I’ve been watching an interesting pattern develop recently.
On one hand, Netflix, Uber and other on-demand consumer brands have “consumerized” the B2B buyer’s content-consumption habits. Anyone who’s been to a marketing conference in the past couple of years has heard a talk or two about this, and content hubs that allow users to consume content on their own terms have proven to be successful.
A lesser-discussed trend is that B2B buyers have become choosier and more skeptical about content. They’re looking for very specific types of information from certain trusted sources, and this can vary by buyer type.
It can be easy to overlook or misinterpret this shift in the shadow of the more-content-is-better mindset, but research shows that the change is very real and impacting how content programs perform.
If you run a content hub or are planning to build one, looking at granular content-preferences data for your target audience is a valuable step to take before planning or choosing content for the hub. Tightening alignment to target-specific preferences will contribute to higher and more insightful engagement numbers on the back end and improve user experience on the front end.
Changing and Varied Buyer Preferences
First, let’s drill down on some year-on-year differences in content preferences for senior-level marketing buyers to understand how quickly preferences can change. A growing number of these buyers want content from people they know and places they trust.
In 2018, 78% who responded to Demand Gen Report’s Content Preferences Survey said they place a higher emphasis on the trustworthiness of content sources than they used to. When asked the same question in 2019, 97% of respondents agreed. In the same survey, 92% said they give the most credence to peer reviews and user-generated feedback, and 95% said they prefer content from industry influencers.
Our experience as B2B content specialists verifies this information — and not just for marketing roles. The number of influencer programs Content4Demand executes for our clients has mushroomed in the past two years, more than doubling each year and spanning marketing, healthcare technology, fintech, cloud services, enterprise software and more.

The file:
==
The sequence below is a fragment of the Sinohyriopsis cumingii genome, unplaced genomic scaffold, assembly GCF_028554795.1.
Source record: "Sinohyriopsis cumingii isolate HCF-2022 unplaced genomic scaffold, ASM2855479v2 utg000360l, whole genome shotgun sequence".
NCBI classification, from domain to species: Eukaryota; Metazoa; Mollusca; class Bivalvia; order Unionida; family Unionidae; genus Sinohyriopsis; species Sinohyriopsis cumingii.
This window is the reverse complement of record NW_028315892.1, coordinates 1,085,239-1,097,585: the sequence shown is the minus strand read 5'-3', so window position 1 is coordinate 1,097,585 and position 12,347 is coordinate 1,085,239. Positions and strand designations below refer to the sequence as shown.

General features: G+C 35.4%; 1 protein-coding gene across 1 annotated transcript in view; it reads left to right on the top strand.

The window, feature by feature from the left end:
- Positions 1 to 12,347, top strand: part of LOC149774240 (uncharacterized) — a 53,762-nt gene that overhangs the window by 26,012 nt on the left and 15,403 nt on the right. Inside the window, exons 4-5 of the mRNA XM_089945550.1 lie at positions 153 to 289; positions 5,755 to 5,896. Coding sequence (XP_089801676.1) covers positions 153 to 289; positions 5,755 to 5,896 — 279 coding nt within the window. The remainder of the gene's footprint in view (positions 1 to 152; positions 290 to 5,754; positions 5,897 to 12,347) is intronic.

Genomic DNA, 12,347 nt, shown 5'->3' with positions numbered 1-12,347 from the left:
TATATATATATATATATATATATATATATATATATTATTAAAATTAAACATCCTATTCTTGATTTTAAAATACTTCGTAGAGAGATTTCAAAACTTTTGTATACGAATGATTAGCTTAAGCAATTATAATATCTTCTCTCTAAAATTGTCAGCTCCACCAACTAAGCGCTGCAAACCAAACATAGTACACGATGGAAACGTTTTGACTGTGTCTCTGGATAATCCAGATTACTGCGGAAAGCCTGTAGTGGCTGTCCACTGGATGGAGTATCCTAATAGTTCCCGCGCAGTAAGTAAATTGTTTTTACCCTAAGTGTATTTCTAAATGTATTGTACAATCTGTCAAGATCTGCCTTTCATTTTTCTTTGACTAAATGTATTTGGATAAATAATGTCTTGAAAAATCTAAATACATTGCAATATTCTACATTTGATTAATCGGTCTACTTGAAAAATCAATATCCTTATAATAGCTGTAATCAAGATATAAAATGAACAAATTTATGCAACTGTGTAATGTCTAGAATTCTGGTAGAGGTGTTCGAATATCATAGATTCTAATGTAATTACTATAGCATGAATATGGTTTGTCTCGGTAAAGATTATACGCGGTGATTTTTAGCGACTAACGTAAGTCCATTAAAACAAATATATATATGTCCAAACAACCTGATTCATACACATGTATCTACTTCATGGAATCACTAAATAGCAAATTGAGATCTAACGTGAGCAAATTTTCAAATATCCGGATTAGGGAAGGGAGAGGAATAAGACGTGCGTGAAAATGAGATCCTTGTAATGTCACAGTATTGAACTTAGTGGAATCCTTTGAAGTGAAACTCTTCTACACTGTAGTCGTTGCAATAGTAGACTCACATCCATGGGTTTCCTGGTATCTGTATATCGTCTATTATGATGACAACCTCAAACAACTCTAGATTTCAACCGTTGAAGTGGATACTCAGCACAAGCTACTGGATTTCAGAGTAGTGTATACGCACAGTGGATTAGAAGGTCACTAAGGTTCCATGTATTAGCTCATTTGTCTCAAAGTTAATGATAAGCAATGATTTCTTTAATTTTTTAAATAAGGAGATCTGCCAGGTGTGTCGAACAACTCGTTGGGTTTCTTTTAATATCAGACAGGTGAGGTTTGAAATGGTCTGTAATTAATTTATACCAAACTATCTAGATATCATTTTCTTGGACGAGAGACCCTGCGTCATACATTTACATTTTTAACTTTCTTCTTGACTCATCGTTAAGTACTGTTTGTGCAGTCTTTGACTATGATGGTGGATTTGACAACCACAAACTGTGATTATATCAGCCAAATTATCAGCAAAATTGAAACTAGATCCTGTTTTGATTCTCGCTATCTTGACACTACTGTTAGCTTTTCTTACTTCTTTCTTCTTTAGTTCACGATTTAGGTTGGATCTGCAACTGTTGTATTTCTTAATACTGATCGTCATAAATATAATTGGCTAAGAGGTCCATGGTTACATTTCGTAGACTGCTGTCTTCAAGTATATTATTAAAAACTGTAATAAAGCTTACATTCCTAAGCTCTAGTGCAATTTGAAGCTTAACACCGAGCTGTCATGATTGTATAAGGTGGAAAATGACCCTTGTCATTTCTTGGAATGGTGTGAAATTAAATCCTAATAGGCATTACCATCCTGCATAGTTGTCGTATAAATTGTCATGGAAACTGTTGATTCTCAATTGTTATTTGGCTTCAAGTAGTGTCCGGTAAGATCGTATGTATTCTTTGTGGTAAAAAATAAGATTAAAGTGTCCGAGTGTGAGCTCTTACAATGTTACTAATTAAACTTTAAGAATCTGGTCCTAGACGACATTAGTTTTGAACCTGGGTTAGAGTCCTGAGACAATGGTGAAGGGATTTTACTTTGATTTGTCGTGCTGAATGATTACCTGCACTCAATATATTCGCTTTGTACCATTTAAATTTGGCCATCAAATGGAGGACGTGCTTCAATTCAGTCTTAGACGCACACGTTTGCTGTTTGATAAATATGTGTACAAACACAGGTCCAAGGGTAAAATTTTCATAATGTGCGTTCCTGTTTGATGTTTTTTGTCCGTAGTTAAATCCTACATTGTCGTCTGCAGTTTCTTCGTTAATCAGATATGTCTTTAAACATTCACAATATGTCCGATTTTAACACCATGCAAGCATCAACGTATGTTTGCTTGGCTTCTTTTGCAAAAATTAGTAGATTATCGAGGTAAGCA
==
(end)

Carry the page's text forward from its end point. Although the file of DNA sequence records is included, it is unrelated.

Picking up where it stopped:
The takeaway: Your content hub should have a lot of influencer content, as well as content that draws from trusted, industry-specific resources.
It’s also important to understand buyer preferences by high-level role, or — if applicable — by specific industry sector. For instance, in an Engineering.com survey asking engineers about their content consumption by channel in the past 30 days, only 36% used social media, and 29% cited “print.”
These are not the results I would expect from a survey of marketing executives, but these details are valuable for anyone planning a smorgasbord of content for engineers.
And again, I can personally vouch for the veracity of these findings. Our clients in technical fields often require a print option for content assets, and we have found we need to apply a curve when assessing influencers in technical fields, because their social media participation and engagement numbers are lower than in professional services, marketing and other non-technical fields.
The takeaway: Hard-copy reading and sharing is still relevant among engineers, so supply this option and measure it. Focus on only relevant social sharing and promotion.
A Valuable Lesson From OSIsoft
Vahlsing’s story starts with a technical website for customers that wasn’t scalable, provided no insights and masked hard-to-discover content. Because selling more to existing clients is an important revenue stream for OSIsoft, everyone was looking to her to find a more effective way to engage customers and qualify them for sales.
Fortunately, her story ends with a digital hub where users are consuming more content and spending more time with it. Additionally, the hub has spurred a 25% increase in MQL conversions, a 3.5x increase in conversions in 30 days and a 16x increase in opportunities over eight months.
Of course, Vahlsing and her team did many things right to win those successes, but the thing that impressed me most about their story was how much importance they placed on user experience. They created five separate tracks of content to educate and guide users through the new hub, all with intuitive titles like How to Search for Articles and How to Download Products.
Of course, this was a transition for a known target audience, but taking care to align the content offerings to what users would be experiencing as they transitioned to the new hub was a smart move. Engagement with this content set the stage for more engagement and better conversions when OSIsoft posted a subsequent product-specific content track.
The takeaway from the OSIsoft story — and this post in general — is that understanding what’s important to your target audience on a detailed level is more important than even in content marketing, especially as more marketing teams are using hubs alongside or in place of nurture programs.
B2B buyers might want to be in the driver’s seat when it comes to content consumption, but they still want someone to plan ahead for them so that they can reach their destination quickly and easily.
Want to take a deeper dive into content hubs? Check our our previous posts, Why You Need a Content Hub and The Netflix Takeover: B2B Buyers Demand Consumer-Like Content Hubs.